The Anatomy of a Habit: Cue, Routine, and Reward

What habits are, and how they work.

By strengthening certain neural pathways
Social proof

What is a Habit?

Ever found yourself seemingly on autopilot, carrying out the same actions day after day? Mindlessly scrolling through social media once more when you just checked everything fifteen minutes ago? The reason behind this subconscious behavior is the power of habits. Habits shape our lives, from the simple things like drinking our morning coffee or tea to the complex like playing a musical instrument.


A habit is a learned behavior that has become automatic over time. From a neuroscientific perspective, habits form when certain neural pathways in the brain become strengthened. As we repeat an action, our brain creates new and stronger connections between neurons associated with that activity. This has a clear evolutionary benefit – it allows us to keep performing behaviours that reward us in some way.

Unfortunately, this process works both ways. If we repeatedly engage in unhealthy patterns, such as smoking or negative thinking, then those same neural pathways can also be reinforced.

Understanding the Three Components of a Habit

A habit consists of three components: the cue, the routine, and the reward.

The cue is the trigger that initiates the behavior. This can be an external stimulus such as seeing a certain food or an internal one like feeling bored.

The routine is the actual behavior itself—the action taken in response to the cue.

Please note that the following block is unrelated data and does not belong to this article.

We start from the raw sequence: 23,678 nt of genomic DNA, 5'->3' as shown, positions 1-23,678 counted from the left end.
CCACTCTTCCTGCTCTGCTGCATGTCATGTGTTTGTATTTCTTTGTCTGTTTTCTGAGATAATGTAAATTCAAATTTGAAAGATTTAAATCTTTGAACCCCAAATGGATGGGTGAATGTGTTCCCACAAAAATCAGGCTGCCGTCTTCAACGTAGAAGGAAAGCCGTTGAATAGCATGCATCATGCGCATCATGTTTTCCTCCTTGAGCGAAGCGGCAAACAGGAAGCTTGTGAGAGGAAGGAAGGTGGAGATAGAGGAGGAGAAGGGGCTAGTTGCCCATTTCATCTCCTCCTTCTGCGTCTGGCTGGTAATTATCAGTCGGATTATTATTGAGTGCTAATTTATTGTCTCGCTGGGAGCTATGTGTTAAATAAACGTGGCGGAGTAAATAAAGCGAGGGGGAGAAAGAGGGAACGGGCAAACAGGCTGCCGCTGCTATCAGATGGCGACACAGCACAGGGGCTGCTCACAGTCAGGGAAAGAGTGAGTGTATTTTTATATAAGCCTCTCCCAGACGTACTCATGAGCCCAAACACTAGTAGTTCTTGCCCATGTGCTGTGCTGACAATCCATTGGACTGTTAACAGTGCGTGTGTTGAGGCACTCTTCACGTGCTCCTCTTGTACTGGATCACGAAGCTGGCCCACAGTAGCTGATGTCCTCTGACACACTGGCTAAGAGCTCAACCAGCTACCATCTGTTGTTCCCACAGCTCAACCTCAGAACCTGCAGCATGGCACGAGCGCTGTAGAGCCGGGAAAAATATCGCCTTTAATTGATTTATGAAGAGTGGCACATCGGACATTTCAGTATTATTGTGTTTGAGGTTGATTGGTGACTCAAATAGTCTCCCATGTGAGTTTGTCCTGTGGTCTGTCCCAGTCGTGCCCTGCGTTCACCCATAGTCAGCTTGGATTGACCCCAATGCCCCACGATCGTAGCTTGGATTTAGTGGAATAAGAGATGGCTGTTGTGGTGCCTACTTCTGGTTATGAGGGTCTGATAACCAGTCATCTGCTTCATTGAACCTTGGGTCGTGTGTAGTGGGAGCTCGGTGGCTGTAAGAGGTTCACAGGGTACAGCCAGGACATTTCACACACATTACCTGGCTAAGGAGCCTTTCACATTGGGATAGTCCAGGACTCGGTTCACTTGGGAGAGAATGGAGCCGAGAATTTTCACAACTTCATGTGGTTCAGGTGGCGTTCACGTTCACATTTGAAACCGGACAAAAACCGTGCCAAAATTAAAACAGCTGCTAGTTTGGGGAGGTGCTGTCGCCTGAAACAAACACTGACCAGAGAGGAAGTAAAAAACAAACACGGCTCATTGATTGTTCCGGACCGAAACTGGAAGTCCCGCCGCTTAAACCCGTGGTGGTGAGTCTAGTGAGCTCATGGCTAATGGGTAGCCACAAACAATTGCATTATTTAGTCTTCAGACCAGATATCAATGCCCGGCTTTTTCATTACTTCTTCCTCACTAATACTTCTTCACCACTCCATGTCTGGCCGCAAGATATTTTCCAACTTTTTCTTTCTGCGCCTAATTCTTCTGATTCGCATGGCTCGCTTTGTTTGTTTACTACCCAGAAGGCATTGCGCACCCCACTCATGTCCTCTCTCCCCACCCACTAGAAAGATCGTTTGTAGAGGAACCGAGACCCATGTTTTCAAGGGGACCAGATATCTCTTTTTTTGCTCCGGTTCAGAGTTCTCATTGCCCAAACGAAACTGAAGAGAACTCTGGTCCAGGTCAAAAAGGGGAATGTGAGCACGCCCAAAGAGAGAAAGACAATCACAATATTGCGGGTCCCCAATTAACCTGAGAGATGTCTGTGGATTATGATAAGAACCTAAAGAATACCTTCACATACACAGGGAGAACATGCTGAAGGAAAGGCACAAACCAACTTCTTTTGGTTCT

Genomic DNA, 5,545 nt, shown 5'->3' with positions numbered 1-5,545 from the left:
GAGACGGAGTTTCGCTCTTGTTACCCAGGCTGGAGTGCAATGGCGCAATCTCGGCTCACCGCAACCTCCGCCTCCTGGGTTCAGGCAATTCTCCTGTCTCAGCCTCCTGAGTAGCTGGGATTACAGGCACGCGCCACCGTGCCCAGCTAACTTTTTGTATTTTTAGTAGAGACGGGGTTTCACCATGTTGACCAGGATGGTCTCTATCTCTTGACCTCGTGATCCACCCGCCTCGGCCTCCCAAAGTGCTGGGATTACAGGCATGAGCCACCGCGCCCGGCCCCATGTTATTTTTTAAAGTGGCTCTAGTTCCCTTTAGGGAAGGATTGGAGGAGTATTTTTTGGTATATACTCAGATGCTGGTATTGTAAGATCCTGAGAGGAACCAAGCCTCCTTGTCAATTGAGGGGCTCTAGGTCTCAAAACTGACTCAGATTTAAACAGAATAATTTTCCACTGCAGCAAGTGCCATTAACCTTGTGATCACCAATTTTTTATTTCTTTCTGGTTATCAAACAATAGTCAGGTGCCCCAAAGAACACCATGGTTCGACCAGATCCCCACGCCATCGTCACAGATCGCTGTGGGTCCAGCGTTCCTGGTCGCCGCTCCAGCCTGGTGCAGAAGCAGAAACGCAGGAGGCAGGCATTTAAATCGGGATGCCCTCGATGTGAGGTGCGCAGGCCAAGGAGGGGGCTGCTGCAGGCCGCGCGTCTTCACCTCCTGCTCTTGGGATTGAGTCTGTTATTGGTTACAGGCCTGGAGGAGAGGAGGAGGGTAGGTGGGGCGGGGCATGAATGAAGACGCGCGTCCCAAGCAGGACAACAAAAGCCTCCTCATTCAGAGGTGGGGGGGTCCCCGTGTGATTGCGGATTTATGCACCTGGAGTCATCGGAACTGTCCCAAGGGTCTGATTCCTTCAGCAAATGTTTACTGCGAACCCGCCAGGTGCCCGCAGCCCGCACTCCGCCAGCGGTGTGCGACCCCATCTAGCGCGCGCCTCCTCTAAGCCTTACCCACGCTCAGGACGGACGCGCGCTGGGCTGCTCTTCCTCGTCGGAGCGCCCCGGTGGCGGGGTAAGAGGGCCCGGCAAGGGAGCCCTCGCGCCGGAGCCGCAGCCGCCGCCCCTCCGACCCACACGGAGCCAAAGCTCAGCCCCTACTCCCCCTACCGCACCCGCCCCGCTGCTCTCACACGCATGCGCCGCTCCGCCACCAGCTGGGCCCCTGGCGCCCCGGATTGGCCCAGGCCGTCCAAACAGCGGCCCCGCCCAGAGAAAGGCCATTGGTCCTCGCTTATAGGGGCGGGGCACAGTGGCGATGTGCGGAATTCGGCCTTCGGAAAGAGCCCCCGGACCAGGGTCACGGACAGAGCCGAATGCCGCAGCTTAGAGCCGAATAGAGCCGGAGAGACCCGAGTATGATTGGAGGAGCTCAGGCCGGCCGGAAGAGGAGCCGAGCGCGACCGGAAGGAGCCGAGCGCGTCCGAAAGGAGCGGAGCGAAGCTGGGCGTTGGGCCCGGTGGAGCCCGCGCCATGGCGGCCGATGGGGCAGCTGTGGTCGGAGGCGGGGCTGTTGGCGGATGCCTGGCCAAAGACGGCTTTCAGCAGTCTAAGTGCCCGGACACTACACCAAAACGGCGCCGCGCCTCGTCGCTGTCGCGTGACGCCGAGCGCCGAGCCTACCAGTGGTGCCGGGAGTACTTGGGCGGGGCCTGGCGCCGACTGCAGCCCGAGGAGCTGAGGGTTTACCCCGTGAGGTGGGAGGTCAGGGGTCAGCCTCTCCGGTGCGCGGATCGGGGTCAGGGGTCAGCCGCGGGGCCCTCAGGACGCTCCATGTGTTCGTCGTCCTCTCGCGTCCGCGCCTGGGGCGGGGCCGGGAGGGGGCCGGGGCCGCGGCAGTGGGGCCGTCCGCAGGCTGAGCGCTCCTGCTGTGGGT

Finally, the reward is what reinforces this behavior so that it becomes habitual.


To better understand how these components work together, let’s look at an example: when you finish a stressful workday, your cue might be arriving home and grabbing your favorite snack that is laying on the kitchen counter. Your routine would then be eating that snack while watching TV. And finally, your reward could be feeling calmer and less anxious after indulging in something comforting. If repeated regularly, this cycle will become stronger over time until it becomes automatic—a habit!

The Role of Cues in Triggering Habits


Cues play a critical role in triggering habits, as they are the initial stimulus that sets off the behavior.

Cues can be both external and internal. Seeing an advertisement for a certain food or hearing a particular song may trigger cravings. These are external cues. Feeling stressed or bored, on the other hand, are internal ones.

Cues vary greatly. They can be anything from a specific time of day, location, emotion, or even a particular person. They activate the habit loop – cue, routine, reward – in our brain and trigger the behavior without conscious thought.

For example, if you have developed a habit of going for a run every morning after waking up, the sound of the alarm clock ringing could trigger the behavior of putting on your workout clothes. Similarly, seeing an advertisement for junk food might trigger cravings and lead to snacking.

The Role of Routine in Habit Formation

When we look at what a habit is made of, namely a cue, a routine, and a reward, the word ‘routine’ refers to the actual behavior or action that happens in response to a cue.

In this sense, routines are an essential part of habit formation, as they are the actual behavior that is repeatedly performed.

Or to put it more simply: the routine is the habit itself.

Routines can be physical actions such as brushing your teeth, mental events like having a thought or an emotion, or a combination of both. They can be simple and short, like biting your nails when you are nervous or making coffee in the morning, or they can be more complex, like a pre-work exercise routine or preparing your favorite comfort meal.